The Sony A7s or Panasonic GH4 for video?

This is a question we have been asking ourselves over the last 6 months as we are looking to upgrade our camera system to take our videos to the next level. Like many videographers; we have trawled the internet watching reviews, tutorials and tests, endlessly looking for that definitive answer to the burning question about these two incredible new cameras.

This isn’t going to be an overly complicated, tech heavy piece but we just wanted to outline how we came to some sort of decision.

Dave Dugdale’s Review of the GH4


Philip Bloom’s Sony A7s Review



What are we using at the moment?

Firstly, what are we using at the moment? Our Canon 60D has been a wonderful friend and an incredible tool for producing all our music videos, tutorials, corporate work and viral videos. The flip out screen is a godsend and that is definitely one thing it has over the Canon 5D mkiii if nothing else. The added Cinestyle picture style has given us more dynamic range and a higher quality look recently. The only problem is that when using that picture style the noise in low light is atrocious and in general, over 1000 iso is a struggle for this little dude and we had to find that out the hard way unfortunately. The battery life is really good with our battery grip but the lack of headphone jack has proved difficult when trying to monitor audio levels during interviews etc. You really need to hear the quality of audio rather than relying on levels on the screen.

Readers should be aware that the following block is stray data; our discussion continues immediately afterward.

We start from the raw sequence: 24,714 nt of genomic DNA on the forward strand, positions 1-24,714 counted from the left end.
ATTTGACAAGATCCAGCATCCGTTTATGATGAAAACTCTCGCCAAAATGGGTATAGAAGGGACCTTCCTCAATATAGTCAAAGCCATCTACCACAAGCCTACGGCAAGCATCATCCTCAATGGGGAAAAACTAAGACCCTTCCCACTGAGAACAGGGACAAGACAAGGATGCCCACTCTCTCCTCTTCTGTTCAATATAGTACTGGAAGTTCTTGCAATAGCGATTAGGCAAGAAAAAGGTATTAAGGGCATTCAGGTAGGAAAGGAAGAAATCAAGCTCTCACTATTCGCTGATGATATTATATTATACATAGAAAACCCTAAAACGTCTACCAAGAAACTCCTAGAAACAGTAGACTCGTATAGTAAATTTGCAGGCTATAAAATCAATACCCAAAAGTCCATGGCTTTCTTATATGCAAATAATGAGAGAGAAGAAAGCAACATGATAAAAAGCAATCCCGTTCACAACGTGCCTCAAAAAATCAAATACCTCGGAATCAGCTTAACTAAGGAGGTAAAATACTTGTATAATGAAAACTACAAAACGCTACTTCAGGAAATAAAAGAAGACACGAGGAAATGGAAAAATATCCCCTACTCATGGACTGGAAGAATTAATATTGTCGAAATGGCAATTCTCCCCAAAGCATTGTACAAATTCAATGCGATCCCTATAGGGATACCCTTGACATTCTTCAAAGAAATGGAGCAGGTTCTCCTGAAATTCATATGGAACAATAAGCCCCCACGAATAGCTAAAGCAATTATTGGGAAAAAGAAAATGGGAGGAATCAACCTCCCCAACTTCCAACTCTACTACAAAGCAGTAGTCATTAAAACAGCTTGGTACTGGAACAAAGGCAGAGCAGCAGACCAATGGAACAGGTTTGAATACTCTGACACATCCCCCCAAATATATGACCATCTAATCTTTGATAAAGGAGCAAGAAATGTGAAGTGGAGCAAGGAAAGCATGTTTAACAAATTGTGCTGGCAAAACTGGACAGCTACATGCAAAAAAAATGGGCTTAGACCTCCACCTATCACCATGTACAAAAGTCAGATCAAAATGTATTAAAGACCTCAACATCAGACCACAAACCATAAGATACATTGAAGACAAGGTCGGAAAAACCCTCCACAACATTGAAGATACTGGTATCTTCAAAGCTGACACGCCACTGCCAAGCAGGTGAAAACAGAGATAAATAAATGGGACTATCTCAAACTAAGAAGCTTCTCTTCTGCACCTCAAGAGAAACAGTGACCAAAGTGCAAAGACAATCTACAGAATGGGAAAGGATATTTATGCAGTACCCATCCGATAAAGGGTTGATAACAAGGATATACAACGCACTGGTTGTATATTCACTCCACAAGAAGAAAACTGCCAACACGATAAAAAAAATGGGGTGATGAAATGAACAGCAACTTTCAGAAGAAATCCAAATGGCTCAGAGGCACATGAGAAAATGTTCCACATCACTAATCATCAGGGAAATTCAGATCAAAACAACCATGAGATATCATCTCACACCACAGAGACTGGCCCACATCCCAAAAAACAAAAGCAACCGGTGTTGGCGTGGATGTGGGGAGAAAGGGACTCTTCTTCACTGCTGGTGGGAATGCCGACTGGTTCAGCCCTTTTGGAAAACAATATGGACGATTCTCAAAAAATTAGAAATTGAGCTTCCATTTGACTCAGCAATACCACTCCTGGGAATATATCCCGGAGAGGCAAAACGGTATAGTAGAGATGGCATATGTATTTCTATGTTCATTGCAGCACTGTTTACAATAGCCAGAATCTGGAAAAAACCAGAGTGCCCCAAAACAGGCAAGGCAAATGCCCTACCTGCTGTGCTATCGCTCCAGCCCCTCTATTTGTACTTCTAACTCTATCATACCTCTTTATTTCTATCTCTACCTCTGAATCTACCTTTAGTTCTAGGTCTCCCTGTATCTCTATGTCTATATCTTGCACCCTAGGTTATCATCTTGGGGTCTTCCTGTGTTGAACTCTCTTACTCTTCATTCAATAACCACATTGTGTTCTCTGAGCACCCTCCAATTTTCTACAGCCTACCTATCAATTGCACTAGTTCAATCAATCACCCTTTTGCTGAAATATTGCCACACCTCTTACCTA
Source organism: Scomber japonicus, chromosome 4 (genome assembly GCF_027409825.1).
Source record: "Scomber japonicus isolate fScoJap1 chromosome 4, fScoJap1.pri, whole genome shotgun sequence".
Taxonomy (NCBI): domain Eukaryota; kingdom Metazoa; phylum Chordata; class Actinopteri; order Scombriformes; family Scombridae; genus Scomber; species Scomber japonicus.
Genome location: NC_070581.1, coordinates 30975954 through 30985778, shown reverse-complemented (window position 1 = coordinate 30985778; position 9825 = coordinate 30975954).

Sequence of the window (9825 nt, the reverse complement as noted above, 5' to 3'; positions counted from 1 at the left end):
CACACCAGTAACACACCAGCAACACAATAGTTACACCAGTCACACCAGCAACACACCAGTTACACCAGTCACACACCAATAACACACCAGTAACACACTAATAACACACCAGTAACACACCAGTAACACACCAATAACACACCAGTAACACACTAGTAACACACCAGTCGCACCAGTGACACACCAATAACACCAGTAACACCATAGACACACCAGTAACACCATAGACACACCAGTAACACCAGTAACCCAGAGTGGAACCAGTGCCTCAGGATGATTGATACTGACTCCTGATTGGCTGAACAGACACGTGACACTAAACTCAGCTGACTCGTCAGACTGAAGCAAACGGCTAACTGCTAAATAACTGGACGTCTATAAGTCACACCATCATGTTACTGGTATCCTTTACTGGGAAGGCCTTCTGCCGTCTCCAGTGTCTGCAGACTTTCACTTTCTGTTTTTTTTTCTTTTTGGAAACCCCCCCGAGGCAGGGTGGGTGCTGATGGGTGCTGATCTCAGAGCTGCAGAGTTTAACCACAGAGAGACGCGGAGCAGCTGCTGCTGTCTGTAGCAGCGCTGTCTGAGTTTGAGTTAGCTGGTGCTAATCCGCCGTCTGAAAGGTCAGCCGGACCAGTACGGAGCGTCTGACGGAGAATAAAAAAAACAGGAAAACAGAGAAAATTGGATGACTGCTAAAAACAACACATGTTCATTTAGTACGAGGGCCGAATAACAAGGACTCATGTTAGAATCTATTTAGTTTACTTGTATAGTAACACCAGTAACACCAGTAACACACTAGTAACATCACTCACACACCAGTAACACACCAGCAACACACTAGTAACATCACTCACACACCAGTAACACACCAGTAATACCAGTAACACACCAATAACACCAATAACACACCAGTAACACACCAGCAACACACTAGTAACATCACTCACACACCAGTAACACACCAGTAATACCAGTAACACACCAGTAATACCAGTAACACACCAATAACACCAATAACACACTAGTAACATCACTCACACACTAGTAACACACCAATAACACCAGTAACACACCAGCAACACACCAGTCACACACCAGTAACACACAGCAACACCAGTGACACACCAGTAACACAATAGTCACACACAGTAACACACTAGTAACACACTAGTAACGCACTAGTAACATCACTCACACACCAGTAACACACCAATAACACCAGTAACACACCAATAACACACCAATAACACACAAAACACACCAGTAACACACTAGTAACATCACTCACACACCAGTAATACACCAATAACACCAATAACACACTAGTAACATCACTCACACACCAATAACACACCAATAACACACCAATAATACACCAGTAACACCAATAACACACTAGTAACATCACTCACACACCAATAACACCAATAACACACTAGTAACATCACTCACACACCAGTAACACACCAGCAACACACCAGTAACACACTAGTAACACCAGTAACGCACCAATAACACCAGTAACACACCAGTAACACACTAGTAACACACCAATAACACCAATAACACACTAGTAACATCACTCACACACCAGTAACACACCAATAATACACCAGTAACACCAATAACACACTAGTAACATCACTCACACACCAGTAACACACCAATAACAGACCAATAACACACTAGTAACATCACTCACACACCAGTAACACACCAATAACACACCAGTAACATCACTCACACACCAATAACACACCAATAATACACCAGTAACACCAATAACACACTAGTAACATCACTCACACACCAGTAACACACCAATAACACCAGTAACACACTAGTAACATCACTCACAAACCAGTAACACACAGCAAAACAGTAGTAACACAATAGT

Why the GH4?



When the GH4 was released it was hard not to take notice, with EVERYONE talking about how groundbreaking and incredible it was. The big thing on everyone’s lips was internal 4K; a format which only a small amount of the population are able to view let alone appreciate. Yes, future proofing is definitely worth it in our ever changing technological climate, but we guestimate that it will take 5-10 years for the majority of households to have 4K tvs and computer screens. By that time it may be that the next level have cameras have come out  and we’ll be told that we need those too!

The prospect of having 4K in a 1080p timeline though is very exciting. Those difficult tracking shots or zooms can be done in post, and cropping in for interviews would be a godsend for the run and gun shooters like ourselves who don’t want to be carrying multiple cameras and tripods around. The thing is, before this option was invented have we sat in our editing suite and wished for the ability to do so? Maybe once or twice, but not very much. If anything, it’s meant we have improved the way we’ve actually shot and planned the scenes in our videos. We have learned so much more when trying to get it right on the day rather than going “it’s ok, we’ll fix it in post”. Although, it would be good to have that option for emergencies.